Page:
Justin Sullivan—Getty Images
By Jacob Davidson
October 16, 2014

If there’s one thing that divides New Yorkers, it’s Airbnb. As New York Magazine’s definitive feature on the do-it-yourself hotel service pointed out, the city is split between those who see Airbnb as an innocent way for New Yorkers to transform their overpriced housing assets into some extra scratch, and those who blame the company for turning their apartment buildings into unregulated crashpads for rag-tag out-of-towners.

On Thursday, New York Attorney General Eric Schneiderman provided the anti-Airbnb camp with more fodder when he accused Airbnb of making $40 million on illegal listings over the past three and a half years. As The New York Post writes, that number is based on a new report from Schneiderman’s office that also estimates 70% of Airbnb’s New York City listings are illegal.

Under New York state law, renters are allowed to sublet their apartment on Airbnb (assuming their lease permits it), but must be physically present while subtenants are there. Conventional landlords, meanwhile, are barred from leasing an apartment for fewer than 30 days — precisely to prevent residential buildings from being turned into unregulated hotels. The Attorney General’s report, which looked at Airbnb bookings from the start of 2010 to June of this year, says the vast majority of the site’s listing are not private citizens monetizing a spare room, but lessors renting out multiple apartments at a time.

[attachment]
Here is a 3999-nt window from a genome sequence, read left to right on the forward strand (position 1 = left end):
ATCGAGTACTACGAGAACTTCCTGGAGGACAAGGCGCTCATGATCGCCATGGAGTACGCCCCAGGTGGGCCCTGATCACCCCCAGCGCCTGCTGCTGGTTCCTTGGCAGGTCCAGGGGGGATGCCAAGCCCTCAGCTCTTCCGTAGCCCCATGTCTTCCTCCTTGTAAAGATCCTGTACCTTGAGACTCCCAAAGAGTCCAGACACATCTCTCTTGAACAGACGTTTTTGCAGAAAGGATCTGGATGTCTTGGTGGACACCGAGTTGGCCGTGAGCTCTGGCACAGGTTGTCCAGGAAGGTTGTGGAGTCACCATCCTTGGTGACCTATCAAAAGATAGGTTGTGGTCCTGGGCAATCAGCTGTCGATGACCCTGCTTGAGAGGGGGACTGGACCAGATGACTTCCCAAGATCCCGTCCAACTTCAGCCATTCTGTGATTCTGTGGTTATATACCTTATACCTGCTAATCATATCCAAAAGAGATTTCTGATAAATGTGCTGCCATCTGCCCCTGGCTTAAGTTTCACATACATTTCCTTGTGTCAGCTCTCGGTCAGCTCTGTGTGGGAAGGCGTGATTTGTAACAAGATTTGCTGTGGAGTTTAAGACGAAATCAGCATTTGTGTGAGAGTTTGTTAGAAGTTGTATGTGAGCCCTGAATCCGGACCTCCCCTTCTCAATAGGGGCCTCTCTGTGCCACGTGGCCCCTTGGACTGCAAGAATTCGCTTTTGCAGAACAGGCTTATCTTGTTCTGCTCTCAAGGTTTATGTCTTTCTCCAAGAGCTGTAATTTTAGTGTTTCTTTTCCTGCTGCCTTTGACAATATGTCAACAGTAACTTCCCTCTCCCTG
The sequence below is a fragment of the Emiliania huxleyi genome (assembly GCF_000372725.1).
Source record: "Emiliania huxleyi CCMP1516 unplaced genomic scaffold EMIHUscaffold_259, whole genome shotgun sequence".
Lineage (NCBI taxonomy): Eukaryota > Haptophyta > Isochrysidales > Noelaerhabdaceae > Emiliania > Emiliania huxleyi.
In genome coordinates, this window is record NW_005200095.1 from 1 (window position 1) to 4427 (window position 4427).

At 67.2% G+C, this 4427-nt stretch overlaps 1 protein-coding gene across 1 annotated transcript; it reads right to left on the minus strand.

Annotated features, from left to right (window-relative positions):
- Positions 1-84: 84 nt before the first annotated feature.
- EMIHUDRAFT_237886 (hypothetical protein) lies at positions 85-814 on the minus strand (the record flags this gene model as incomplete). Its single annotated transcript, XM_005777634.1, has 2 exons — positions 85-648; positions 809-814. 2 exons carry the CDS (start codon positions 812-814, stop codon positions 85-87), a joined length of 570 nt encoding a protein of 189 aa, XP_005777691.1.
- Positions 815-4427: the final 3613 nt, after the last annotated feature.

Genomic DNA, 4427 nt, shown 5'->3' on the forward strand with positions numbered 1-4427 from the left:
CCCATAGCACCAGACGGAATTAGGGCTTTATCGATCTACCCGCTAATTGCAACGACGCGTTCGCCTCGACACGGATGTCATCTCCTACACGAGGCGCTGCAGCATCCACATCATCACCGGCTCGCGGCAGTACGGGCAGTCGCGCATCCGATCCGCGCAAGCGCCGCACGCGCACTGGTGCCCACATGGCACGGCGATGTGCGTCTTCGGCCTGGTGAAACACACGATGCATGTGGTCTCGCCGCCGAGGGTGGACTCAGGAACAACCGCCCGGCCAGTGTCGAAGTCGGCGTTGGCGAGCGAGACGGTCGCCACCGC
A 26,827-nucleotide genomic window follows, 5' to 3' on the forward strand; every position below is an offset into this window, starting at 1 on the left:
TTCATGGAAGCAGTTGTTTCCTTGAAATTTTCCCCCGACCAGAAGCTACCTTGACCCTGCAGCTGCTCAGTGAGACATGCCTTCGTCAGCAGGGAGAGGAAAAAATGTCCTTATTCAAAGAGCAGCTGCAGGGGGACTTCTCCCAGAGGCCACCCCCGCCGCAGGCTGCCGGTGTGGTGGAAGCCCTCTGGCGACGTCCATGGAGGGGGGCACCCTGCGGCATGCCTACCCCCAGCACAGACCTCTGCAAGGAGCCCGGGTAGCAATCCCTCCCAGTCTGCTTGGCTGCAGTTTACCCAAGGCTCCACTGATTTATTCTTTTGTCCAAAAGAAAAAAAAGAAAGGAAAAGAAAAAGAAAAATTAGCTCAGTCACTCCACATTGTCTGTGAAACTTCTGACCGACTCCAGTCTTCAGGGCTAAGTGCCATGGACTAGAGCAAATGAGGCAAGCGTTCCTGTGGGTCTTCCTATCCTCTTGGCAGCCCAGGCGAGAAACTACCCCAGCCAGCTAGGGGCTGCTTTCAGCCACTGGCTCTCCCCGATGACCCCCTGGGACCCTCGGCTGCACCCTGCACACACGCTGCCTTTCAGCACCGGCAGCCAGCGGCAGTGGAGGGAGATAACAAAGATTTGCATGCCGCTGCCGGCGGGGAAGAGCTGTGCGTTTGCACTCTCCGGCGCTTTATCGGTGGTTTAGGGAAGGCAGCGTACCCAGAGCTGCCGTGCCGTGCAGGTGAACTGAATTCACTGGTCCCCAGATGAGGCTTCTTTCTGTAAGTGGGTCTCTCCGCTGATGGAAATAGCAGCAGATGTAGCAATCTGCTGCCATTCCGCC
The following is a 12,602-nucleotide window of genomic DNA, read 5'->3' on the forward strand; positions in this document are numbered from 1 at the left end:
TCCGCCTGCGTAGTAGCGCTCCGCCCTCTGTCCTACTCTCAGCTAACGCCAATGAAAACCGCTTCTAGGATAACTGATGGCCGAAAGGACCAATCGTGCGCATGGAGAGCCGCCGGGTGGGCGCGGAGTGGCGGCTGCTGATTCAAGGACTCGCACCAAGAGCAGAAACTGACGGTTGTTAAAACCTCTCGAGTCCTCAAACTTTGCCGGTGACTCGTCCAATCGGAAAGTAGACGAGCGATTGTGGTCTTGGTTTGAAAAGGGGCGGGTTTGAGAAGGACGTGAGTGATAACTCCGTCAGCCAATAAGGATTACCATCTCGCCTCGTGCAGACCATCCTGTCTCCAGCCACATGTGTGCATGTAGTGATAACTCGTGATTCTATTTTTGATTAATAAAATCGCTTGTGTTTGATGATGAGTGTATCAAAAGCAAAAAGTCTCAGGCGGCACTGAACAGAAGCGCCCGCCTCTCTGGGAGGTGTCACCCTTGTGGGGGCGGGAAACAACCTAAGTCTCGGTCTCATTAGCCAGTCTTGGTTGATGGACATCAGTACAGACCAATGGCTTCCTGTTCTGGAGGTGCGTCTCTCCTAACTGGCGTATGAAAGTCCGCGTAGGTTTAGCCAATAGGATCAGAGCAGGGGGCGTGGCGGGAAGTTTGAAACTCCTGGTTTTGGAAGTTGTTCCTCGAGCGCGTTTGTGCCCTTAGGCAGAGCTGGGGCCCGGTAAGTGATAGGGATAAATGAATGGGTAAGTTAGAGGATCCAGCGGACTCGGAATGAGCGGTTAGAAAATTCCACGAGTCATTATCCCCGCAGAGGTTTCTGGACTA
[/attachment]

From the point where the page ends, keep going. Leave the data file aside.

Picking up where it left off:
Specifically, the Attorney General’s office found more than 100 landlords who used Airbnb to rent out more than 10 apartments each. These owners alone accounted for 47,103 reservations and took in almost $60 million in revenue. One particularly ambitious landlord accounted for 272 unique listings and made $6.8 million off 3,024 reservations. Schneiderman also complained that Airbnb users rarely, if ever, pay the city’s 14.7% hotel occupancy tax and the site has not tried to collect that tax from any of the transactions reviewed by his office.

Concerns over illegal listings are not a new issue for Airbnb. In September, New York Magazine reported on the ongoing fight between the company and New York State Senator Liz Krueger over regulations for the nascent apartment sharing industry. While Airbnb argues that their service enables average folks to pay their rent, the Attorney General’s office has countered that the site’s average “power-user” is making $500,000 a year renting at least 10 different residencies. “[They’re] hardly making ends meet,” a spokesman for the office told the magazine.

Airbnb responded to the report by urging regulators against overreaction. “We should not deny thousands of New Yorkers the chance to share their homes, pay their bills and stay in the city they love,” said the company in statement to the Post. “We need to work together on some sensible rules that stop bad actors and protect regular people who simply want to share the home in which they live.”

 

 

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